It all builds towards an obvious conclusion where the weird morphing monsters turn into an Alien to make a pessimistic point about the futility of questioning the origin of existence. Then instead of providing a climax, Scott gives us a cliffhanger to shrewdly set up an apparent trilogy. It’s an incredibly unsatisfying conclusion made even worse by lazy screenwriting, terrible dialogue, and a cast of underdeveloped characters.
There’s no getting around the fact that Prometheus is a deeply flawed movie, but to dismiss it as total crap as many critics and spurned fanboys are sure to do is a mistake. Even though the film never provides any of the answers that it tantalizingly promises, this is at least a blockbuster with some intriguing ideas that never come at the expense of entertainment. Scott creates some consistently stunning imagery and at least gets one fascinating character out of Fassbender’s embittered android (he also gets the best single sequence in the film, using the ship as his personal playground during the two years in which his human shipmates are locked in cryogenic sleep chambers).
Completely divorced of all the expectations and ties to Alien hanging over every frame of Prometheus, it’s a pretty damn good movie. Unfortunately, those factors and the many flaws are impossible to ignore, which will inevitably lead to a lot of hate and dismissal thrown at the movie by critics and audiences. Perhaps all of the dangling threads will be tantalizingly expanded on in a sequel, but there’s an equal chance that the flick will piss off so much of its core audience that it won’t make nearly enough money to justify a sequel. We’ll have to wait and see. A movie too good to be completely dismissed, but also far from the masterpiece we were promised.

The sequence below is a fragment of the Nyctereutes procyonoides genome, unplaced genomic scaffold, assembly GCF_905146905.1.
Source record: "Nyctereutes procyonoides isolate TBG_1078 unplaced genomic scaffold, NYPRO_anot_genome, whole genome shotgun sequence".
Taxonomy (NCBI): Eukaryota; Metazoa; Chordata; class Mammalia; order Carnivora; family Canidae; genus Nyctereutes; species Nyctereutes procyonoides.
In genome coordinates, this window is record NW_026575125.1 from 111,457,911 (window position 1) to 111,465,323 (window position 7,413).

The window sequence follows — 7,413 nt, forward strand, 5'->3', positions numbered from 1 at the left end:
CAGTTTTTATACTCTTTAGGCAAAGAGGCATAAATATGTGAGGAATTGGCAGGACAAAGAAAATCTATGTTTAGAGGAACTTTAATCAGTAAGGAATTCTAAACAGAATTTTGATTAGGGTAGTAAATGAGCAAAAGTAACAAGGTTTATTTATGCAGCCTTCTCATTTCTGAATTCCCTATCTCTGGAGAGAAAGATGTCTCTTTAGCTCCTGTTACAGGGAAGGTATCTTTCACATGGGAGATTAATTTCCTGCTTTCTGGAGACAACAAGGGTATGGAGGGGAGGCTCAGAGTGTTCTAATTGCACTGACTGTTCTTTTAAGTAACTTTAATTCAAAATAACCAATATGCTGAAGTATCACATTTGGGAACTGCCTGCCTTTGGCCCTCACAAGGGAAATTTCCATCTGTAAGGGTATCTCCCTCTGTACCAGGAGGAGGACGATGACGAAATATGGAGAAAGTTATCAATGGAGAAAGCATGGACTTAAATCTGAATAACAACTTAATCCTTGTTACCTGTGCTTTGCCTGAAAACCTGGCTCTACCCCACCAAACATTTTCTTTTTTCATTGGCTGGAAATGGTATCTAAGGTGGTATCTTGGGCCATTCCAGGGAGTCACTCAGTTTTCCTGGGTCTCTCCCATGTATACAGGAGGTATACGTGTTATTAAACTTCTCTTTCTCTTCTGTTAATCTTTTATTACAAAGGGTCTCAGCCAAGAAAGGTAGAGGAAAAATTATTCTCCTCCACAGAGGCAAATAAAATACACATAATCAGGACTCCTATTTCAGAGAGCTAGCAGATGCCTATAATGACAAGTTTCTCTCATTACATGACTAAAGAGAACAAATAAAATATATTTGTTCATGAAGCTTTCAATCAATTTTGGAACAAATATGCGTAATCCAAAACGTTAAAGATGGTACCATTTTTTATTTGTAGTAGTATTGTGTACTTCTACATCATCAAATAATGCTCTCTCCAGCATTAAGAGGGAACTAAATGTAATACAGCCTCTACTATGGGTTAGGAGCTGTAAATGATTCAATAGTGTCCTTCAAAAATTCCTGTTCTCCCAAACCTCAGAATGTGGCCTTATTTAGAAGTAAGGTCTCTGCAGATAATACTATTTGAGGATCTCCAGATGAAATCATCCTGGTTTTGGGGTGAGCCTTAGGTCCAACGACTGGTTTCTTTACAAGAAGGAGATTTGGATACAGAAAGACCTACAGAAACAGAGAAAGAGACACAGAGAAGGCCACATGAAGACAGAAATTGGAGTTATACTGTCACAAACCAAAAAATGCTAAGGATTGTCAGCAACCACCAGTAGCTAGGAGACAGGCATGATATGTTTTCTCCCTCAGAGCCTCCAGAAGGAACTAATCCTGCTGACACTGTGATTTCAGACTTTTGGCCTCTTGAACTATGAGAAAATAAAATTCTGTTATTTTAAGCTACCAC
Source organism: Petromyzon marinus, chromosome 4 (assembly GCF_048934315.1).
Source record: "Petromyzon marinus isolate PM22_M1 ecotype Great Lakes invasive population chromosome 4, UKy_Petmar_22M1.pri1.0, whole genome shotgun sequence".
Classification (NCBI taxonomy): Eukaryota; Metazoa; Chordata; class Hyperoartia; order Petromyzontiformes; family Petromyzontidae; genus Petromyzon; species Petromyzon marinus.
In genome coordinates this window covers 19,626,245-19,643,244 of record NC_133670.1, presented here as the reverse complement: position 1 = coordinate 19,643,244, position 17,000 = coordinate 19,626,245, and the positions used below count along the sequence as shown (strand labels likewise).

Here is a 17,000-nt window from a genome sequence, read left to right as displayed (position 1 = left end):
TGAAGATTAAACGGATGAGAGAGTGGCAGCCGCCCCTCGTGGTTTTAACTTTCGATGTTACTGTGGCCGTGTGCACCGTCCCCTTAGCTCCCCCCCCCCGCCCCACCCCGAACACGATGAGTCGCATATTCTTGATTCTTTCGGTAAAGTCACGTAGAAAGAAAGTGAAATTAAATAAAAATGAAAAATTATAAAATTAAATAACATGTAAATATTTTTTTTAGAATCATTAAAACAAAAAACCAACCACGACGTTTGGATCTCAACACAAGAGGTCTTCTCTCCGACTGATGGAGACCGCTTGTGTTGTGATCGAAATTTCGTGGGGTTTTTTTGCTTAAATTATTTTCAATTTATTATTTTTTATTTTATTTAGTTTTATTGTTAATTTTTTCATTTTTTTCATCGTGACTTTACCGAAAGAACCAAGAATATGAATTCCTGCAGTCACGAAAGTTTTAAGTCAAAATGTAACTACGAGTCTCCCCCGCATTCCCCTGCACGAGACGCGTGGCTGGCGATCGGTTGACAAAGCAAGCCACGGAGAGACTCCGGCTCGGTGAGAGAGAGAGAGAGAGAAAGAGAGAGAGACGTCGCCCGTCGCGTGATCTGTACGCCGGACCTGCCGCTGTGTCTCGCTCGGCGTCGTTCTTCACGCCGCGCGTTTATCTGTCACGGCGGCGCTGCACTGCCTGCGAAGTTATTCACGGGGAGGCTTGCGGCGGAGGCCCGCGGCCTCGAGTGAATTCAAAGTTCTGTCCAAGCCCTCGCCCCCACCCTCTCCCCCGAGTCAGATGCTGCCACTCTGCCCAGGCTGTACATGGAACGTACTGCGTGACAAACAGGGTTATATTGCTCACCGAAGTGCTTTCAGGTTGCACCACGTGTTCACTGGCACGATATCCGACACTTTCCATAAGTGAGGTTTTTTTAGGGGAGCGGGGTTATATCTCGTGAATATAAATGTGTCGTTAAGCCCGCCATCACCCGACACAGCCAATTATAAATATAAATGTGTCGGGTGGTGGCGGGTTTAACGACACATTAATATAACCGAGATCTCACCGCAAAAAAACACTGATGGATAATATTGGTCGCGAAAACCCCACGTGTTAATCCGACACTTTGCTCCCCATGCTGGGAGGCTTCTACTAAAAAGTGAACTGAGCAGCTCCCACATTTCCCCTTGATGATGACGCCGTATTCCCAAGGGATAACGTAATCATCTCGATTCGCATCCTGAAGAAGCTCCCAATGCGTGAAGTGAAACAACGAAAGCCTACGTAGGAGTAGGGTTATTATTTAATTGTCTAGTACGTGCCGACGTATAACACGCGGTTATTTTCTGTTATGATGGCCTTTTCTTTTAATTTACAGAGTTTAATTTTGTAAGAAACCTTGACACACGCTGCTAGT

The Predictable: Madagascar 3: Europe’s Most Wanted
Let’s face facts — you know exactly what Madagascar 3 will be before even buying a ticket. Unless it’s a Pixar joint, all CGI family fare is essentially the same these days. Take a bunch of brightly colored animals, give them some celebrity voices, mix in some pop culture references and musical montages, and you’ve got yourself a hit.
This movie does exactly what’s promised on the poster with a slightly more strange and absurd level of humor than expected (possibly as a result of the involvement of The Squid and the Whale and Fantastic Mr. Fox screenwriter Noah Baumbach). It accomplishes that in 90 mostly pain-free minutes and then let's you carry on with your day. This thing has no chance of becoming an animated classic, but as far as this type of movie goes, you could do a hell of a lot worse. It’s at least entertaining and unpretentious. That’ll be enough for now.
So we return to our group of pampered New York zoo critters (voiced by Ben Stiller, Chris Rock, and others) who are now in Africa and piss off a French animal control officer (hilariously voiced by Frances McDormand) leading to chases and adventures. Along the way there are some undeniably strange comedy asides and fantastic voice acting turns from the likes of Borat’s Sacha Baron Cohen and Breaking Bad’s Bryan Cranston. The comedy tone has enough traces of subversive wit and the plot zips by fast enough for this to qualify as one of the better examples of the never-ending stampede of wise-cracking CGI animal comedies.